CALAIS, France — “It was a happy accident.”
Fashion designer Olivier Theyskens’ eyes shone when recalling the first time he dug into the archives of the Cité de la Dentelle, a museum dedicated to the art of lace in Calais, France, in preparation for his exhibition “In Praesentia,” which debuts on Saturday and celebrates the museum’s 10th anniversary.
Alongside curator Lydia Kamitsis, who also worked with Theyskens for his 2017 retrospective at the MoMu in Antwerp, the designer went through boxes and boxes of garments, textiles, tools and documents retracing the history of lace-making in Calais — where the technique was mechanized in the 1820’s and created a real industrial boom for the region — and was stunned by what he found.
“I pulled out these two silk taffetas dresses from the 1860’s, one royal blue, one ochre,” said the designer. “And realized that I had created the two exact same silhouettes in my own collections. They didn’t only share the same fabric — they were both the same shape and the same color as two dresses I created in 2000, one for spring and one for fall. They were crazily identical.”
The same surreal vibe runs through the whole exhibition, which is submerged in darkness — visitors are handed individual torches to help them read the captions — and consists in a composition of 20 thematic sections mixing designs from Theyskens’ own brand as well as silhouettes created when he was artistic director of Rochas then Nina Ricci, alongside items from the Cité de la Dentelle’s extensive archives.
“Olivier had already done a retrospective on his work, so here we wanted to do something different,” said Kamitsis. “This exhibition wasn’t built to reflect his inspirations but to create something new: We associated elements from Olivier’s personal history to the discoveries we were making little by little in the museum’s collections, like explorers. There were a lot of magical meetings.”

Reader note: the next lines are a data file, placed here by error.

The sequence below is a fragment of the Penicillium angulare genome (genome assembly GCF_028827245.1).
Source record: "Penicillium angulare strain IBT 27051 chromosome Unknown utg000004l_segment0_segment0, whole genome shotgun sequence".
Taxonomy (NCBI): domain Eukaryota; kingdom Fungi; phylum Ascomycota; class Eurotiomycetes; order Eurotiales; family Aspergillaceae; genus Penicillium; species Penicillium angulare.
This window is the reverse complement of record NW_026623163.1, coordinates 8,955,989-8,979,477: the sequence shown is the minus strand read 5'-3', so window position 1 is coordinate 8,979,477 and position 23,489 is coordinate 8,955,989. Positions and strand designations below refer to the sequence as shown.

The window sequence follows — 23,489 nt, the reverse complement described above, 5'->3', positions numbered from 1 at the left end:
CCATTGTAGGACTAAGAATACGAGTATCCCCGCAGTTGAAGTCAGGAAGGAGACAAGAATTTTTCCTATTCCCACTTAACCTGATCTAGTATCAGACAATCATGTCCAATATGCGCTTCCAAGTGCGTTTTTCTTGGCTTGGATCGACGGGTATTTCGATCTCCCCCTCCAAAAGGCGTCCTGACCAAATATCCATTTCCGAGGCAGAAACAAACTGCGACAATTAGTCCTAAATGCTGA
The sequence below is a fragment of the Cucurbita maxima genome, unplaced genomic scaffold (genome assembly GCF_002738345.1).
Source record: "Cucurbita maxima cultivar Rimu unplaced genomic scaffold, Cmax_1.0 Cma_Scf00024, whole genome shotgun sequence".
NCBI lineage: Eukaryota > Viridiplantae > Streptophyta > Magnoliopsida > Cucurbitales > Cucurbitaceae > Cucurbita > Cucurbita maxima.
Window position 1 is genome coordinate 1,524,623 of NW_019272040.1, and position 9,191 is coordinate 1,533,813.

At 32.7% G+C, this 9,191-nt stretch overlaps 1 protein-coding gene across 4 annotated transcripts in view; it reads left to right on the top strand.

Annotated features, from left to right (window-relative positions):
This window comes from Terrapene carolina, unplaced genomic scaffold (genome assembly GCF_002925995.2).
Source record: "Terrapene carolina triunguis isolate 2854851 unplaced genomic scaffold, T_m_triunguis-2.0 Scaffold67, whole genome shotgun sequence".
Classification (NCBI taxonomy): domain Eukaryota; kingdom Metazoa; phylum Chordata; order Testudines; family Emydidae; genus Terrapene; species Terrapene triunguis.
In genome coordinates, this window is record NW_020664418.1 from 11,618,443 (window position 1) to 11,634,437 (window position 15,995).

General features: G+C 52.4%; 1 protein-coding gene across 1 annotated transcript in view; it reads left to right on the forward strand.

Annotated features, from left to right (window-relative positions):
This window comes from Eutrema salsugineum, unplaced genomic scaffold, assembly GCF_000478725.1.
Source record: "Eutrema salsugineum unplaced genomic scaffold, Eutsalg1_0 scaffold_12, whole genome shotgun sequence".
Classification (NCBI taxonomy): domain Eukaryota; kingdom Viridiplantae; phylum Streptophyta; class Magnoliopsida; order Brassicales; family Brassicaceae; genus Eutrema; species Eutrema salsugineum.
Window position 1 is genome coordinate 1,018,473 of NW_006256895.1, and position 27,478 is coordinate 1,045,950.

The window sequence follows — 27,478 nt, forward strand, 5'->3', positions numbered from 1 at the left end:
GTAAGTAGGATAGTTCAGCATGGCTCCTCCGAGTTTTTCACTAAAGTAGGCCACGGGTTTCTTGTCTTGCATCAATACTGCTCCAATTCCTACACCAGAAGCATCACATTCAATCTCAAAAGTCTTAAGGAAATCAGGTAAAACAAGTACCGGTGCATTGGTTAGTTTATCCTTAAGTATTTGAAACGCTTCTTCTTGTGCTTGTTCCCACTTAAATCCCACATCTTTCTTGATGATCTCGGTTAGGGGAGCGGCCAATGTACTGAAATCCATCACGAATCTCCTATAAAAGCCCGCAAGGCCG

It’s the first time the museum’s technical tools are shown to the public. In the first scene of the exhibition, a wooden lace press stands next to a delicate black bustier dress from Olivier Theyskens’s fall 2019 collection created in collaboration with lace house Darquer, one of the oldest lace manufacturers in Calais — Theyskens actually started working with Darquer after encountering the manufacturer’s work during exhibition prep.
Further along, a frilly black lace dress from Theyskens’ personal archives is surrounded by discarded bobbin stands, the metal spikes of which look disturbingly S&M when surrounded by sensual lace and the pair of dizzyingly high heel-less leather boots Theyskens created for Nina Ricci fall 2009.
“There are around 4,500 to 5,500 bobbins on a Leavers machine,” said museum curator Shazia Boucher of the traditional weaving machine used to make Calais lace. “It’s a whole industry: 25 to 30 different actions are required to make a single strip of Leavers lace.”
Lace runs through the whole of Theyskens’ personal history, from the first silhouettes he created as a fashion student of La Cambre, using strips of vintage lace found in his grandmother’s attic, to a breathtaking bustier gown he designed while at Rochas imitating the house’s signature Chantilly lace.
“When I first started at Rochas in 2002, almost right away I got obsessed with re-creating the house’s own lace, a black Chantilly on a colored background Marcel Rochas often used on his dresses,” said the 42-year-old designer.
“I met with lace manufacturer Sophie Hallette in Caudry, in the Calais region, and together we worked for a year and a half to re-create the original lace,” he continued. “I was blown away by the process of lacemaking: The environment is so brutalist, whereas lace is such a delicate and precious product. The machines are huge and there is black powder — graphite used to lubricate the machines — everywhere. You couldn’t imagine it.”
The exhibition isn’t only about lace, though. Dresses by Worth and Molyneux are shaken up by some of Theyskens’ more out-there creations, such as a tulle bodysuit embroidered with fake hair, and an entire section is devoted to the technique of the bias cut as exemplified by half a dozen silhouettes created by Theyskens throughout his career, different iterations of the same technique at Rochas, Nina Ricci and his own brand.
“Our exhibitions are also a way to bring in a new audience, one that isn’t necessarily familiar with fashion exhibitions or couture,” said Anne-Claire Laronde, director of the museum. “We are located in a region that has a strong textile history as it is the birthplace of lace, one of the only textiles to have been actually invented in Europe. We need to celebrate that.”